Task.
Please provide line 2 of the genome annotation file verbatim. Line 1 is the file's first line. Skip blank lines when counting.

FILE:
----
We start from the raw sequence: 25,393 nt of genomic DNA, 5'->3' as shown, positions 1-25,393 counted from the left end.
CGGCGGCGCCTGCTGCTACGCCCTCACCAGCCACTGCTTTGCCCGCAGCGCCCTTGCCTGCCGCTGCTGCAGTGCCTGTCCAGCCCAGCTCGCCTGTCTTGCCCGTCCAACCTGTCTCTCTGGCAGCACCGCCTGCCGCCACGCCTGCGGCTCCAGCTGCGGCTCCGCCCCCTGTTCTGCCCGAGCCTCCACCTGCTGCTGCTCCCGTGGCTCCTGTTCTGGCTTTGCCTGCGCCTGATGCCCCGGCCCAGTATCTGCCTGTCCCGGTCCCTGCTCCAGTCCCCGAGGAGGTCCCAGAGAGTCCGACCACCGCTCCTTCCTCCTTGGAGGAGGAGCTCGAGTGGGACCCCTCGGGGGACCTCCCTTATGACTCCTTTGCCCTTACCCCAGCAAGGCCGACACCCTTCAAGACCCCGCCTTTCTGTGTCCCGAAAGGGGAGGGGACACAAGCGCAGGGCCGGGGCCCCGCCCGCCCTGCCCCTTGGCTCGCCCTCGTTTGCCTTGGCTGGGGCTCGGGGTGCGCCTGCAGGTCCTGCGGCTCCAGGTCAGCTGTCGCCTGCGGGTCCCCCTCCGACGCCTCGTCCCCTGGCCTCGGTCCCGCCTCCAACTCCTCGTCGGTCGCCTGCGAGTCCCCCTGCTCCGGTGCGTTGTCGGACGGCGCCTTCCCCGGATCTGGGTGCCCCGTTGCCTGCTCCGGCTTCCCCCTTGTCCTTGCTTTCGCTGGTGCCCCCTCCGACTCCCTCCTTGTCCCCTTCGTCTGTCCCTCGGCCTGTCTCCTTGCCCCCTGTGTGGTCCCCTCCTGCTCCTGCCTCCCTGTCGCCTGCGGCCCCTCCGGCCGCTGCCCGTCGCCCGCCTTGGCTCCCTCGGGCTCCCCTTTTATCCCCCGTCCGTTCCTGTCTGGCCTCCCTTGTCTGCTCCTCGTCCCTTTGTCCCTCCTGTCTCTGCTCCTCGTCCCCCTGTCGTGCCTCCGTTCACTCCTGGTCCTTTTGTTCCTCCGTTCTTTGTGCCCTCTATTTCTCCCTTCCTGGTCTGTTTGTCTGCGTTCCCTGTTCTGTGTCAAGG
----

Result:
CGGCGGCGCCTGCTGCTACGCCCTCACCAGCCACTGCTTTGCCCGCAGCGCCCTTGCCTGCCGCTGCTGCAGTGCCTGTCCAGCCCAGCTCGCCTGTCTTGCCCGTCCAACCTGTCTCTCTGGCAGCACCGCCTGCCGCCACGCCTGCGGCTCCAGCTGCGGCTCCGCCCCCTGTTCTGCCCGAGCCTCCACCTGCTGCTGCTCCCGTGGCTCCTGTTCTGGCTTTGCCTGCGCCTGATGCCCCGGCCCAGTATCTGCCTGTCCCGGTCCCTGCTCCAGTCCCCGAGGAGGTCCCAGAGAGTCCGACCACCGCTCCTTCCTCCTTGGAGGAGGAGCTCGAGTGGGACCCCTCGGGGGACCTCCCTTATGACTCCTTTGCCCTTACCCCAGCAAGGCCGACACCCTTCAAGACCCCGCCTTTCTGTGTCCCGAAAGGGGAGGGGACACAAGCGCAGGGCCGGGGCCCCGCCCGCCCTGCCCCTTGGCTCGCCCTCGTTTGCCTTGGCTGGGGCTCGGGGTGCGCCTGCAGGTCCTGCGGCTCCAGGTCAGCTGTCGCCTGCGGGTCCCCCTCCGACGCCTCGTCCCCTGGCCTCGGTCCCGCCTCCAACTCCTCGTCGGTCGCCTGCGAGTCCCCCTGCTCCGGTGCGTTGTCGGACGGCGCCTTCCCCGGATCTGGGTGCCCCGTTGCCTGCTCCGGCTTCCCCCTTGTCCTTGCTTTCGCTGGTGCCCCCTCCGACTCCCTCCTTGTCCCCTTCGTCTGTCCCTCGGCCTGTCTCCTTGCCCCCTGTGTGGTCCCCTCCTGCTCCTGCCTCCCTGTCGCCTGCGGCCCCTCCGGCCGCTGCCCGTCGCCCGCCTTGGCTCCCTCGGGCTCCCCTTTTATCCCCCGTCCGTTCCTGTCTGGCCTCCCTTGTCTGCTCCTCGTCCCTTTGTCCCTCCTGTCTCTGCTCCTCGTCCCCCTGTCGTGCCTCCGTTCACTCCTGGTCCTTTTGTTCCTCCGTTCTTTGTGCCCTCTATTTCTCCCTTCCTGGTCTGTTTGTCTGCGTTCCCTGTTCTGTGTCAAGG